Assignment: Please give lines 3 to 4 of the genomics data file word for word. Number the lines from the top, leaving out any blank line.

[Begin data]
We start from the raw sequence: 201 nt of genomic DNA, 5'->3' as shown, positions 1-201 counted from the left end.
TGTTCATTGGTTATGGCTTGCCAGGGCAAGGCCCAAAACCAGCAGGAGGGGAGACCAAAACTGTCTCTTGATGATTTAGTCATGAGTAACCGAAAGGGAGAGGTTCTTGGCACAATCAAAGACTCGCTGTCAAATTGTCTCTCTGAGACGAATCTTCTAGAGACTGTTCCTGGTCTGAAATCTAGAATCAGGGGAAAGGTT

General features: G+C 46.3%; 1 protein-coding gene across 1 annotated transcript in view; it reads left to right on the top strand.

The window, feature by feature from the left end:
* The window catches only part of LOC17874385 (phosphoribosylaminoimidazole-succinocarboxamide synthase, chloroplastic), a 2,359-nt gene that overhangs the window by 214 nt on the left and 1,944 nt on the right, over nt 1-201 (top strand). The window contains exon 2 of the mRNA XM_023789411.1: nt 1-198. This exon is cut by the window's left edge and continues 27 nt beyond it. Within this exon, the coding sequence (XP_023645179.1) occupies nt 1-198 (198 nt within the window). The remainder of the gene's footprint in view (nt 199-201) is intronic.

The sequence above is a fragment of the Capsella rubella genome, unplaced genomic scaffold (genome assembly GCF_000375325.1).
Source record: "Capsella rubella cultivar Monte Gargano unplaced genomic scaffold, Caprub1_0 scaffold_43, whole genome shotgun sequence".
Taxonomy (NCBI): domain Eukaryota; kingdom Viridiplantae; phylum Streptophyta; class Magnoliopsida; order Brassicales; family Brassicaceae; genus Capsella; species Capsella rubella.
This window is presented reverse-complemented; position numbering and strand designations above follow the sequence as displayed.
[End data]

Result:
General features: G+C 46.3%; 1 protein-coding gene across 1 annotated transcript in view; it reads left to right on the top strand.

The window, feature by feature from the left end: